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Last Updated: 10/10/18

Leukemia SPOREs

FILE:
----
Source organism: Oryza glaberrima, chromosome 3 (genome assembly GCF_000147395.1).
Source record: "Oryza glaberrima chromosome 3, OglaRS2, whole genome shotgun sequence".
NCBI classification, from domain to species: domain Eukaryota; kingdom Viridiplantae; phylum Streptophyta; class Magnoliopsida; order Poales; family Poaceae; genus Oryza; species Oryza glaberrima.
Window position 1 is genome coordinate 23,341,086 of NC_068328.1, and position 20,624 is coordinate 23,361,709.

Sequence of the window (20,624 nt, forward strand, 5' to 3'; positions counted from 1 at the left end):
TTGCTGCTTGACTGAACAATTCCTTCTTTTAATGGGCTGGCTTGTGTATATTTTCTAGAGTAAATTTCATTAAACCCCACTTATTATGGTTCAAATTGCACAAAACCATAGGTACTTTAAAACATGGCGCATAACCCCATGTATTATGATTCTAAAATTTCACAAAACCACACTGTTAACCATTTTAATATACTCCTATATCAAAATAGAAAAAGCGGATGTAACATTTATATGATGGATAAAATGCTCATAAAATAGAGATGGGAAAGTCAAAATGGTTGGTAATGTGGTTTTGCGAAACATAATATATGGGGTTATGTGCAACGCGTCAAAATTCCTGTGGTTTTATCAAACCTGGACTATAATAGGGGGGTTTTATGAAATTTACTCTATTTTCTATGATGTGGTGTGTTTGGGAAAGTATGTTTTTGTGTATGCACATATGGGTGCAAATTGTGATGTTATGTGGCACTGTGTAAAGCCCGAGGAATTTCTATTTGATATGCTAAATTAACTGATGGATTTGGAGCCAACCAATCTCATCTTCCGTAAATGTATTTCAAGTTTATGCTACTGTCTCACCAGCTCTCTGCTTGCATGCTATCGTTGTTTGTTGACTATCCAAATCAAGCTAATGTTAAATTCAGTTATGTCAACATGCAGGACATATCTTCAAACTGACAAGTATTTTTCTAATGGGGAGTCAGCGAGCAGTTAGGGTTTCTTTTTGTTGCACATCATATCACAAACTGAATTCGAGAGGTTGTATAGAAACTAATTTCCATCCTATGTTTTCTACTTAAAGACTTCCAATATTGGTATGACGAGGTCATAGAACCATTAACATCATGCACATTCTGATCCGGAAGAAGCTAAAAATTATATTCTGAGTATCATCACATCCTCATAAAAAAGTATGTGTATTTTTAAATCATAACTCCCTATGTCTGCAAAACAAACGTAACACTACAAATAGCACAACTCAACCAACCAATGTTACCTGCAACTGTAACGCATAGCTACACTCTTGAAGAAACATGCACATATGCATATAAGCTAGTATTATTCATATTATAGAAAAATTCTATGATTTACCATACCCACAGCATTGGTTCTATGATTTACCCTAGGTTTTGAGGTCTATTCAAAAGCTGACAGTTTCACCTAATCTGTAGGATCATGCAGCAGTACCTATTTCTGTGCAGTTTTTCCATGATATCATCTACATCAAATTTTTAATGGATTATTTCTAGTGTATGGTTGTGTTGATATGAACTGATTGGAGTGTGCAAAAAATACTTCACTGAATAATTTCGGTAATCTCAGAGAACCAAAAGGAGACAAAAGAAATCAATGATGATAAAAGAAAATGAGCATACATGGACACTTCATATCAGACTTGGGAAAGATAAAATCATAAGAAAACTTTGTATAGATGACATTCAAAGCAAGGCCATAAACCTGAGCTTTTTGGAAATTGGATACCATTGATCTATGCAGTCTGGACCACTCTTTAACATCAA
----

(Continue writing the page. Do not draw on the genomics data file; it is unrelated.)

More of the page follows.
Despite the fact that major advances in diagnosis and treatment were achieved in the last 50 years, especially in childhood leukemia, this group of diseases remains a very serious medical problem. According to the Surveillance, Epidemiology and End Results (SEER) Program data, it is estimated that in 2016 there will be a total of 60,140 new cases of leukemia in the U.S. (3.6% of all new cancer cases) and that 24,400 people will die of this disease. In 2013 there were an estimated 333,975 people living with, or in remission from, leukemia in the U.S. Leukemia takes a particularly heavy toll on younger Americans as it causes one-third of all cancer deaths in children and adolescents younger than 15 years. Over the last 20 years the incidence of this cancer has held steady while the death rate has only decreased very slightly. The first round of SPORE applications in leukemia took place in 2002, with the subsequent award of the first Leukemia SPORE in 2003.